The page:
This is the most popular one, probably because it was the first one described almost a hundred years ago by Dr. Alois Alzheimer. People with AD have progressive (meaning it gets worse over time) memory loss. The memory loss may first involve minor things, like forgetting something that was stated a few minutes ago. As the disease worsens, the person forgets how to do things (called “praxis”) in the reverse order in which he or she learned the task. Most of us learned tasks in the following order: swallow, feed ourselves with our fingers, crawl, walk, talk, use utensils to eat, go potty, dress ourselves, brush our teeth, tie our shoes, read, ride a bike, drive, use a computer (for the millennials, that task probably occurred after “crawl”), balance a checkbook, and so forth. With AD, the tasks are “lost” in the order in which they were learned. I have seen individuals who were fluent in several languages lose their ability to speak and understand those languages, starting with the language learned latest in life. AD can occur early, that is, in individuals under the age of 65 (early onset AD) or later in life (late-onset AD in persons 65 years of age or older). Early onset AD is usually hereditary and the genes can be identified. I Late-onset AD is probably due to a mix of genetic risk and lifestyle choices. For more information, please visit the Alzheimer’s Association’s web site and Alzheimer’s of Central Alabama website.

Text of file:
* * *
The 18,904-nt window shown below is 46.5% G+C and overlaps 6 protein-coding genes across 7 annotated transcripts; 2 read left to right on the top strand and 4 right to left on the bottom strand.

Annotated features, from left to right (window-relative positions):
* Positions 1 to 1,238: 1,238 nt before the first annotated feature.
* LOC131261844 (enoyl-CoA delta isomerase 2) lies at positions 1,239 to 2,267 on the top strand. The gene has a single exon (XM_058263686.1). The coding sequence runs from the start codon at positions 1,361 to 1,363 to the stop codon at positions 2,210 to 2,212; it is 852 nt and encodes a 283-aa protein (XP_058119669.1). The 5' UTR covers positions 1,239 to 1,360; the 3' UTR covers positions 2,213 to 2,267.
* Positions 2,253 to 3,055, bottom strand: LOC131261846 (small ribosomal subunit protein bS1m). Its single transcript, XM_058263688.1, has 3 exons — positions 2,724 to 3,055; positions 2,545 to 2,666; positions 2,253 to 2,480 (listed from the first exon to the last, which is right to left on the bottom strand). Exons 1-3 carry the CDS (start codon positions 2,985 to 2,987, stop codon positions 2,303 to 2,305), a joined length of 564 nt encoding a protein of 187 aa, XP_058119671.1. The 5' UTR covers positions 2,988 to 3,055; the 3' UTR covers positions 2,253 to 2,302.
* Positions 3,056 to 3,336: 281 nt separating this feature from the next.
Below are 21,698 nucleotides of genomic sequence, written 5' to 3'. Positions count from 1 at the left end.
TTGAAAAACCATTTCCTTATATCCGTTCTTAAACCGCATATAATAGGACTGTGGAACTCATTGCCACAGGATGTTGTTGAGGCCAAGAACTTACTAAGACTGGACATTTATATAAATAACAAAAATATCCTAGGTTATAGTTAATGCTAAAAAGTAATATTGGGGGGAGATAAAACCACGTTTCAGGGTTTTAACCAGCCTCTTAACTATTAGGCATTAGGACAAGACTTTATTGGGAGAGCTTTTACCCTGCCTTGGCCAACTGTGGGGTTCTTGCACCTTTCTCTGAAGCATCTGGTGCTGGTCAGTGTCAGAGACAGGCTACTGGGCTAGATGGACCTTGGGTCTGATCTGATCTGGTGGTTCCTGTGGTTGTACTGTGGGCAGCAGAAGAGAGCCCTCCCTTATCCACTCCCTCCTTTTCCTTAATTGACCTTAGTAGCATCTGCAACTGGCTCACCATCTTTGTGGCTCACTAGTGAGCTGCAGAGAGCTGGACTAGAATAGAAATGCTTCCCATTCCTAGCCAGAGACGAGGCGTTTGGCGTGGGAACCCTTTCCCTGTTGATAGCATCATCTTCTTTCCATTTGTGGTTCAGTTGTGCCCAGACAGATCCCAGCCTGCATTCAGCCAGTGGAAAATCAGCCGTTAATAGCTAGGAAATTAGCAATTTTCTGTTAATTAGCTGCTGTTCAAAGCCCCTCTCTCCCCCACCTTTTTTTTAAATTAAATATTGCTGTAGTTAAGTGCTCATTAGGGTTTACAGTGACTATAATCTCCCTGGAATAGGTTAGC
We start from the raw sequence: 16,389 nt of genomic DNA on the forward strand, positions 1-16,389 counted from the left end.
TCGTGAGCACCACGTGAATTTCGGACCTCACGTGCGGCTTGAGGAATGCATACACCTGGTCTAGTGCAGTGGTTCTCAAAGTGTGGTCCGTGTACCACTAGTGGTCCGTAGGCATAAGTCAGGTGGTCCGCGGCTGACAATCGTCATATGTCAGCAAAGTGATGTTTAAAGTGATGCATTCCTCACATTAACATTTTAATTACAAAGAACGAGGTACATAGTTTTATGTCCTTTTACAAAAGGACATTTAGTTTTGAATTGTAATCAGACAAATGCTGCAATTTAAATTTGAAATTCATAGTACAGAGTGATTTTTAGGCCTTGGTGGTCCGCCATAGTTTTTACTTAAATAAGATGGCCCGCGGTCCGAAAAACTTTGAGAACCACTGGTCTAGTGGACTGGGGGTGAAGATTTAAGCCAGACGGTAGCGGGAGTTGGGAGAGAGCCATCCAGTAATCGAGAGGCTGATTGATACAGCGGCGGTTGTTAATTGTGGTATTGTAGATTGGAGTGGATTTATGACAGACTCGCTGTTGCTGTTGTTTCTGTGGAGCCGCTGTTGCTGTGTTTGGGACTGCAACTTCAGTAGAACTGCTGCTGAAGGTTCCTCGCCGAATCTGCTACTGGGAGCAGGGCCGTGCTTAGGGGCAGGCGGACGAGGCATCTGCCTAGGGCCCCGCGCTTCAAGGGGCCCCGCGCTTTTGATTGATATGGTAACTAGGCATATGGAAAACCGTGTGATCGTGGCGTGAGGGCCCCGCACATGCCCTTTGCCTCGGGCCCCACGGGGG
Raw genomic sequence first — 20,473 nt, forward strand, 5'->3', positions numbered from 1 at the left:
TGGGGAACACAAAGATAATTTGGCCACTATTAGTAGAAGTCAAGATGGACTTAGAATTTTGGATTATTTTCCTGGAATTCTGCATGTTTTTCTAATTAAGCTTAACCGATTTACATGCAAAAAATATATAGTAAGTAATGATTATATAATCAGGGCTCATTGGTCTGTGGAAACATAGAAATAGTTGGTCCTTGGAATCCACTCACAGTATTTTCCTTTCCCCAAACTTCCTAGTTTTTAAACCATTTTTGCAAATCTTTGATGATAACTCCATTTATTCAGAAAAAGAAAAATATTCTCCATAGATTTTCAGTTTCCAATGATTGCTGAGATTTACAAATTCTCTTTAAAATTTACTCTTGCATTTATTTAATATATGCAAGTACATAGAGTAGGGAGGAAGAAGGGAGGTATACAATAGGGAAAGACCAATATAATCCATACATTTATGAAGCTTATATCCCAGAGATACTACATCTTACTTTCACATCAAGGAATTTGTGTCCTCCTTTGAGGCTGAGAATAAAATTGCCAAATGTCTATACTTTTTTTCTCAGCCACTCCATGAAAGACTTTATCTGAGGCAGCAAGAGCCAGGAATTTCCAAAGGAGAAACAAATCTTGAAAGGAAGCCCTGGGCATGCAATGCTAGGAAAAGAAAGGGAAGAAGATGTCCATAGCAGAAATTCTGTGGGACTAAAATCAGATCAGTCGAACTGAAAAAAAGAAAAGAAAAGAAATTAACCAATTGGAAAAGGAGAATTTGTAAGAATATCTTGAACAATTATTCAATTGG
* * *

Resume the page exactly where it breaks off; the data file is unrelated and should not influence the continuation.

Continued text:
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Dr. Rita Jablonski
Rita Jablonski, PhD, CRNP, FAAN, FGSA is a nurse practitioner, researcher, tenured professor, and former family caregiver. Her research and practice involve all aspects of dementia management; she is best known for non-drug strategies to address dementia-related behaviors.